“Obama is a Prisoner of this Machine”


The American sociologist Norman Birnbaum is disappointed by Obama’s politics

Interview with Norman Birnbaum

A few years ago Barack Obama pleaded in Europe for the rule of law and respect for human rights. Today his politics is connected with drone attacks and spying. Norman Birnbaum explains that Obama must do justice to different interests and why he fails.

[This interview published on 6/18/2013 is translated from the German on the Internet, http://www.dradio.de/dkultur/sendungen/themen/2148050/RADIOFEUILLETON.]

Question: President Barack Obama will arrive in Berlin tonight and tomorrow give a speech at the Brandenburg gate. Will hundreds of thousands of Germans cheer him as five years ago when he was a candidate for the presidency? The disappointment over Obama is great on this side of the Atlantic and obviously across the Atlantic. The American sociologist whom we interview on the telephone is also among the disappointed. Good day, Mr. Birnbaum!

Norman Birnbaum: Good day!

Question: I rummaged through our archives and discovered we spoke about Obama in 2011. You said you were disappointed by Obama. Has this disappointment become even greater?

Birnbaum: Yes, it is a mixture of disappointment and sorrow, both an analytically colored and professionally colored despair over the incapacities of our leader.

Question: On Deutschland (Germany) radio, I speak with the American sociologist Norman Birnbaum about Obama and the disappointment of the left. Mr. Birnbaum, how is this discussed in the US? Is there a broad open debate or do people hold back with criticism of Obama? Noam Chomsky recently reproached America’s intellectuals for being corrupt and not really going to the public with their criticism.

Birnbaum: A middle class is corrupt. Taken by the market, influence or income, there is a technocratic middle class. These people are all educated and attended our universities. They are administrative technicians and careerists. We do not have a great union movement. It is hard for anyone who wants to be critical and politically active to make a connection with young people.

The Occupy movement is gone. People are nearly forced to adapt to the existing agencies, groups and institutions in this very divided society that cannot be compared with Europe. Under these circumstances, there is a discussion. One only needs to read the editorials and opinion pages in the New York Times. This is an opportunity. Viewing the blog universe, I would say antagonism toward Obama is rather great.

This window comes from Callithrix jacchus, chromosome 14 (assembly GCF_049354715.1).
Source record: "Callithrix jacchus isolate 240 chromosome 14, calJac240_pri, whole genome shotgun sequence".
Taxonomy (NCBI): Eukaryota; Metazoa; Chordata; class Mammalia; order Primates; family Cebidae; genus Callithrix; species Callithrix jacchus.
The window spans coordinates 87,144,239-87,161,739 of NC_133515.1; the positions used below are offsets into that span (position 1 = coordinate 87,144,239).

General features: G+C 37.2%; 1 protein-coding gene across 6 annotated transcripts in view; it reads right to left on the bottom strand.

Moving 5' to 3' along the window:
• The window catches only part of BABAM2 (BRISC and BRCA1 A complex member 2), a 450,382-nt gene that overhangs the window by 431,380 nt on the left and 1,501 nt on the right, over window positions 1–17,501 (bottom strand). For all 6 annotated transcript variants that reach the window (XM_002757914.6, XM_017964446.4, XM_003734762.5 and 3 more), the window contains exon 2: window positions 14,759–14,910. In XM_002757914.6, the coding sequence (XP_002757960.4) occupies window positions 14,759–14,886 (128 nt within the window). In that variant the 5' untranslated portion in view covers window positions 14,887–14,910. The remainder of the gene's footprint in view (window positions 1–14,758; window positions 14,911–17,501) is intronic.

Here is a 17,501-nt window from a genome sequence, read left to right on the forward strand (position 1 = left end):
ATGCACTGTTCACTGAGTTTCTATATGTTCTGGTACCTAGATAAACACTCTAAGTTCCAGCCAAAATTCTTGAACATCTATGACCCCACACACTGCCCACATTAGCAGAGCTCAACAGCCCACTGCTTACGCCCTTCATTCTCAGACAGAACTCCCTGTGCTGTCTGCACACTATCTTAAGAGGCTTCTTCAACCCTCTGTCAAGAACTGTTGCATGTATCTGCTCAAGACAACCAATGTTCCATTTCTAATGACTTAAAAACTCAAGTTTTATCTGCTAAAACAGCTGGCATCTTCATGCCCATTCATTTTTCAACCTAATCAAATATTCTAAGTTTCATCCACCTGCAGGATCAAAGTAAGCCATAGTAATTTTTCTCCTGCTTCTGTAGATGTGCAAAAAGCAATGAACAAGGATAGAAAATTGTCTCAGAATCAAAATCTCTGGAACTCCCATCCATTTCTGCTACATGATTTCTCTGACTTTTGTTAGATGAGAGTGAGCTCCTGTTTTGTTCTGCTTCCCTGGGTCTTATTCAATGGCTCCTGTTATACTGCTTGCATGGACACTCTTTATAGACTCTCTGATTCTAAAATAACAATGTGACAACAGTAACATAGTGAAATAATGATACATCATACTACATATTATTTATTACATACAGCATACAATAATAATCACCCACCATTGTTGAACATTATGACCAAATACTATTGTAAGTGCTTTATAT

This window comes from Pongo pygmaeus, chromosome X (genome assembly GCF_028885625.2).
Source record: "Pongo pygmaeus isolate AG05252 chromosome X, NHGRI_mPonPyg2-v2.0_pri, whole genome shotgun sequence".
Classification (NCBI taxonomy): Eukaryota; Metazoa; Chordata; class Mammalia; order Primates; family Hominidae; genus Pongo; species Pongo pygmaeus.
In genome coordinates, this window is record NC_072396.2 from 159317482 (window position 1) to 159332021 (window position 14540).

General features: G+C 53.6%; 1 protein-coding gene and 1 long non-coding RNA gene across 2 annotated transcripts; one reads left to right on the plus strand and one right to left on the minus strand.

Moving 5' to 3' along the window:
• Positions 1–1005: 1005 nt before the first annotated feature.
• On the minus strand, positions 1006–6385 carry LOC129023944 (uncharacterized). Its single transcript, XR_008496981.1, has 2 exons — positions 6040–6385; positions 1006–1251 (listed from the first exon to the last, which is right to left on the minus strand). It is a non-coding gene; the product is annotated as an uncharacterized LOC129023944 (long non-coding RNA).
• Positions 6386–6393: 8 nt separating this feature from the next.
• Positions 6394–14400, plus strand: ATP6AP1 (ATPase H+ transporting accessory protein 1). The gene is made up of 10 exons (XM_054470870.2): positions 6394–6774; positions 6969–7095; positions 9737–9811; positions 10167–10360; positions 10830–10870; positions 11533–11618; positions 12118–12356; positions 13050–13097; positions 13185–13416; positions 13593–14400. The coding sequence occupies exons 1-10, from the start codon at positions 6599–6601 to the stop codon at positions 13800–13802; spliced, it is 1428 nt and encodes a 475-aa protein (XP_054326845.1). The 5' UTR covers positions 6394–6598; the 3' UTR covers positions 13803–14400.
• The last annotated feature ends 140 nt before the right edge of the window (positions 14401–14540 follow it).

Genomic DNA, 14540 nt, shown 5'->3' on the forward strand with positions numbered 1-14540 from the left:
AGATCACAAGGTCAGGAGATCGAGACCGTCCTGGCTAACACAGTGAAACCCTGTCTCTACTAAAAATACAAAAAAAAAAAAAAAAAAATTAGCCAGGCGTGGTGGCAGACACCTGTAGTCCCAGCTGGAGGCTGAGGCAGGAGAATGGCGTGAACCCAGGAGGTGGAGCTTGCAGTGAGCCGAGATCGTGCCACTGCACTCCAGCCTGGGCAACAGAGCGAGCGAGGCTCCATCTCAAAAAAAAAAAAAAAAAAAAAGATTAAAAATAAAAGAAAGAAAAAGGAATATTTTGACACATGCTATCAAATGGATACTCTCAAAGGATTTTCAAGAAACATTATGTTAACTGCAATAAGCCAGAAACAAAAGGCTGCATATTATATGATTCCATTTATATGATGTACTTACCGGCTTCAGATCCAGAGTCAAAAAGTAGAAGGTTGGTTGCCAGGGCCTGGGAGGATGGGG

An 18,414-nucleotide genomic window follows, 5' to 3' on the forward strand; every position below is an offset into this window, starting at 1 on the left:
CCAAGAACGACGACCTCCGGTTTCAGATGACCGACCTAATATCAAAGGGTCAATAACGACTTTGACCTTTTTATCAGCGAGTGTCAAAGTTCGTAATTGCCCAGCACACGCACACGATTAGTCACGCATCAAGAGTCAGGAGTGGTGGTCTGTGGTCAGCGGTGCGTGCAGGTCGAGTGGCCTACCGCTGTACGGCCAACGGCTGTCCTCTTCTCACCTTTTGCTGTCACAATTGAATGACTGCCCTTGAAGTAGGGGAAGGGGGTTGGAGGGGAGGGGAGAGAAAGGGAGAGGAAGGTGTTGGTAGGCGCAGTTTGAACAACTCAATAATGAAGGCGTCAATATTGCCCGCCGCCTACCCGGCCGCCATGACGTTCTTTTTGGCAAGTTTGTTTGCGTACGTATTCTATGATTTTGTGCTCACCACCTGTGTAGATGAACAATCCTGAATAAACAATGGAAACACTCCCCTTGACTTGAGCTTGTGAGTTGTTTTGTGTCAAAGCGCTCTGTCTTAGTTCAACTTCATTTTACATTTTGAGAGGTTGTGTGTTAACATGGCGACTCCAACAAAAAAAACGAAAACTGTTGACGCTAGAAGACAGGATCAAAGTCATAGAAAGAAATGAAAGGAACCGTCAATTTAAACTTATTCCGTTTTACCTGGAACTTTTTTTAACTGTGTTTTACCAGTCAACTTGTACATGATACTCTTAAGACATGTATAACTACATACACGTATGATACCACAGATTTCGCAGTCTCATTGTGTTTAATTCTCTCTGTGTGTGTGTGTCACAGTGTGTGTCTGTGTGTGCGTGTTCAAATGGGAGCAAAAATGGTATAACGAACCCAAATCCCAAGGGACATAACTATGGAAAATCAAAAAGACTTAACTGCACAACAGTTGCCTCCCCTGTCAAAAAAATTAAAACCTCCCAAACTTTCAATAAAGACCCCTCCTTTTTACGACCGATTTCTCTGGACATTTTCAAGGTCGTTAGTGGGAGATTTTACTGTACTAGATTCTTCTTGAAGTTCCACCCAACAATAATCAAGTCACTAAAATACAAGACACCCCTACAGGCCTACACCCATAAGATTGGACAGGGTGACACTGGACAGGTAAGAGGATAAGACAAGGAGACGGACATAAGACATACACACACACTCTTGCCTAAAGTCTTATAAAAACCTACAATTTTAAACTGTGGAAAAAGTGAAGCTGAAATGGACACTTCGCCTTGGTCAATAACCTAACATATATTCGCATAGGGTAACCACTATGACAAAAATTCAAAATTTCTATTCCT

Question: Look back four or five years, Mr. Birnbaum. At that time Obama at least in Europe stood for the rule of law and respect for human rights. Bush on the other hand was for water-boarding and Guantanamo. We all obviously erred. Obama kills targeted persons – the so-called drone war – more than Bush. He spies on vast numbers of people. Then there is still this NDAA, the law on national defense according to which US citizens can be locked up indefinitely without being charged or facing trial. Obama promised change. But what has changed except that he looks better than Bush and can speak better?

Birnbaum: Yes, we also ask that question. Responsibility for this guilt, the cause and reason for these events is not the offense of this or that president but a machine that has its own laws, so to speak. Persons who step out of line are disciplined. Soon we will have the 50th year of the famous Kennedy visit in Berlin when our young president was a hero of freedom. Kennedy was murdered several months later.

No one really believes this Oswald acted alone. There are many speculations that it was a massive conspiracy. Five years later, his gifted younger brother set out to become a reformist president and the great leader Martin Luther King. Thus there are ways people in our system are warned not to exceed certain limits. I believe Obama has learned this lesson from our history without saying or admitting this. He has a great inner inhibition about bringing too many seeds of conflict to the surface because he believes that cannot be controlled.

Question: Can everything be blamed on the machine? I think Obama personally reviews death-lists for drone attacks every Tuesday and decides who to kill and who not to kill.

Birnbaum: Yes, he can correct that. I believe this will be gradually corrected. We could summarize by saying he does not believe he has enough public support to start a fight with the machine.

Question: The sociologist and journalist Norman Birnbaum is disappointed by Obama. Thank you for the conversation, Mr. Birnbaum!

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